Nando’s franchisee investigated for alleged immigration law breaches

A Melbourne fast-food restaurant owner is being investigated for a possible 22 breaches of immigration law regarding the visa conditions of foreign students.

The Department of Immigration and Citizenship is investigating Anni Kartawidjaja, who owns a number of Nando’s stores in Melbourne’s south-east, while five employees are also expected to be charged for their involvement.

A spokesperson for the department said in a statement the students had allegedly been working illegally for a two-and-a-half year period and evidence suggests key management staff were told to turn a blind eye to the illegal workers.

“More than 90 charges are expected to be laid as a result of an Immigration-led investigation,” the spokesperson said.

“It is imperative employers understand they may be penalised for compromising the integrity of visa programs.”

The department has not specified what the exact breaches were, only that the workers were employed illegally.

The students worked at Kartawidjaja’s Nando’s stores as well as her other grocery stores.

Most of them were allegedly illegal workers who resided at Kartawidjaja’s properties while paying rent, internet, telephone and heating bills to Kartawidjaja, often as salary deductions.

A spokesperson for Nando’s told SmartCompany in a statement the franchise has “strict policies around the lawful employment and fair work practices”.

“This is stipulated in our franchisee agreements and any contraventions are a breach of this franchise agreement.”
The Nando’s spokesperson says it’s in the process of investigating the claims.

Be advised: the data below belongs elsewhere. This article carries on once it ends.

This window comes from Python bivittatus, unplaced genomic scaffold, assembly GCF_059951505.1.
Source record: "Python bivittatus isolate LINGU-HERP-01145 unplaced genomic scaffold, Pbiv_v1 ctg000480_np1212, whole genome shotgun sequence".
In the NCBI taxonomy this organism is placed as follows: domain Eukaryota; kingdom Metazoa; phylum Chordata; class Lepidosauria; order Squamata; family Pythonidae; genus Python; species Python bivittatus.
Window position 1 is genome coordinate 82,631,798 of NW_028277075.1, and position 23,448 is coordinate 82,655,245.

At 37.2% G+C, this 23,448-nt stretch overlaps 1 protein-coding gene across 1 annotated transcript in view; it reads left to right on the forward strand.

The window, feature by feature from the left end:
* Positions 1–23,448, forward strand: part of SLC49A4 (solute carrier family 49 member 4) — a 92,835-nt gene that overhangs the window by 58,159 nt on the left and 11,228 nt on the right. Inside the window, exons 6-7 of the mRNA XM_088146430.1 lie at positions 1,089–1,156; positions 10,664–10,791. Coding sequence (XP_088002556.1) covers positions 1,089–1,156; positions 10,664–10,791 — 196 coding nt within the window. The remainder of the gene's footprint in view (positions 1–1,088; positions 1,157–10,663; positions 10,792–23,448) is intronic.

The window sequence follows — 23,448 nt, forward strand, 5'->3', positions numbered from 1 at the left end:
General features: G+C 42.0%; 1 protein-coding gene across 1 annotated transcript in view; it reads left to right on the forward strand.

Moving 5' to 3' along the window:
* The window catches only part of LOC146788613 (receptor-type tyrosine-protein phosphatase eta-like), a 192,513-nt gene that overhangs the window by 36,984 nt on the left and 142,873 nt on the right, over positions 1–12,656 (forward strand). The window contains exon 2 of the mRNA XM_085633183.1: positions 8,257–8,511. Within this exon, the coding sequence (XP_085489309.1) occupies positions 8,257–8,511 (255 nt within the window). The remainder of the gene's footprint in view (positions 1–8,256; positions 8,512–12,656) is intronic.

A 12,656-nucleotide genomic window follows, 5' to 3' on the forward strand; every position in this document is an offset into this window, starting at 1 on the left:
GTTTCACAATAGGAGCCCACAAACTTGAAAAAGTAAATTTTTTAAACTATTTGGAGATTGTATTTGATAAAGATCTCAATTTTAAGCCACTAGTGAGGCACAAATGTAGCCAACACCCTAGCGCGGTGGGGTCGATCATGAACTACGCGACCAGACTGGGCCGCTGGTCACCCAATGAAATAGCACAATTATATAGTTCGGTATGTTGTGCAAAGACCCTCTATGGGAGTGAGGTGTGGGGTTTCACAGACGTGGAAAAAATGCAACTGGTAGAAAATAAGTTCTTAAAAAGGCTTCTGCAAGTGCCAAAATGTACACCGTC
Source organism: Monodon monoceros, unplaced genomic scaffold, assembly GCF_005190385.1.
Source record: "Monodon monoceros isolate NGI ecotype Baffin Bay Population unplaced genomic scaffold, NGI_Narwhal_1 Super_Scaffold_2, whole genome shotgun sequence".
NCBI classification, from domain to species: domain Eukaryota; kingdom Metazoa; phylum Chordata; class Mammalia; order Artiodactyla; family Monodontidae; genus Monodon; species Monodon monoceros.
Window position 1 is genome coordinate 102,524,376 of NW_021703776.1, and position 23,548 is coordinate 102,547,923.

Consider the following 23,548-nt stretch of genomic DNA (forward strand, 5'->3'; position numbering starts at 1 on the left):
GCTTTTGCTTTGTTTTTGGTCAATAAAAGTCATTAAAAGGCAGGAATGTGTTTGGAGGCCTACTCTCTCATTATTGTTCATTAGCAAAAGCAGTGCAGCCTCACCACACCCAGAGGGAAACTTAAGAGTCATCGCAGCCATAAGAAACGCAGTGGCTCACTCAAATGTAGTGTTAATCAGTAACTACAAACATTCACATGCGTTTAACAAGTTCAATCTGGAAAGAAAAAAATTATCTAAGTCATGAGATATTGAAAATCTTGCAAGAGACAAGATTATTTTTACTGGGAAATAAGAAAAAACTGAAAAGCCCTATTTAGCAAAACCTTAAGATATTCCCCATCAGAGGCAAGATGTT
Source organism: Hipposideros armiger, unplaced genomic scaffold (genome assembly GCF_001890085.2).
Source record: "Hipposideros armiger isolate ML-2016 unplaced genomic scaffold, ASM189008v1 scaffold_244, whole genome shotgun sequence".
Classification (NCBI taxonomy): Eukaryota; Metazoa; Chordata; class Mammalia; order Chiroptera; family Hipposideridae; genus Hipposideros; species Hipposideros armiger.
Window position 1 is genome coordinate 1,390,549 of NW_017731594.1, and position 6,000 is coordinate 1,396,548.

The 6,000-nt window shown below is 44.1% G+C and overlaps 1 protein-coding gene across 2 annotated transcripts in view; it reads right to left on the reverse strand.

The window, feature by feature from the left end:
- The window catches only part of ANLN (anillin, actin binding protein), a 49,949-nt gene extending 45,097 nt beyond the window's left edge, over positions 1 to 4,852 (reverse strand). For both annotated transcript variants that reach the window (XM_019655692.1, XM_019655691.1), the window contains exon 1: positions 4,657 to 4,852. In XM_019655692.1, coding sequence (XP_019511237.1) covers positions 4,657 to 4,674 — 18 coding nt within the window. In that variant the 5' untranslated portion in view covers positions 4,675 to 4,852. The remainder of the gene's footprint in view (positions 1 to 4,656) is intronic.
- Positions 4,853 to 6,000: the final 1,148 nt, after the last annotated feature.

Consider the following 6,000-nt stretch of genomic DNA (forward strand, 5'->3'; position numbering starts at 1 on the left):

“We are not aware of the details of the allegations but are in the process of investigating the situation with the franchisee and the Department of Immigration,” the spokesperson says.

Hall and Wilcox lawyer and migration consultant Malcolm Crang told SmartCompany foreign students are legally allowed to work in Australia, but they have to abide by set conditions.

“Usually there are work conditions which limit them to 40 hours of work a fortnight, so they can only work part-time.

“This used to be 20 hours, but it was changed last year when it was found people inadvertently breaching their conditions by working 19 hours one week and 21 hours the next,” he says.

The Department of Immigration says it has been a criminal offence to hire illegal workers since 2007 and this offence carries “substantial penalties”, including the possibility of 12 months imprisonment for each charge.

“In addition, new reforms came into effect on June 1 that introduced a tiered approach of infringement notices, civil penalties and criminal prosecutions to support awareness, encourage compliance and provide a strong response when necessary,” the spokesperson says.


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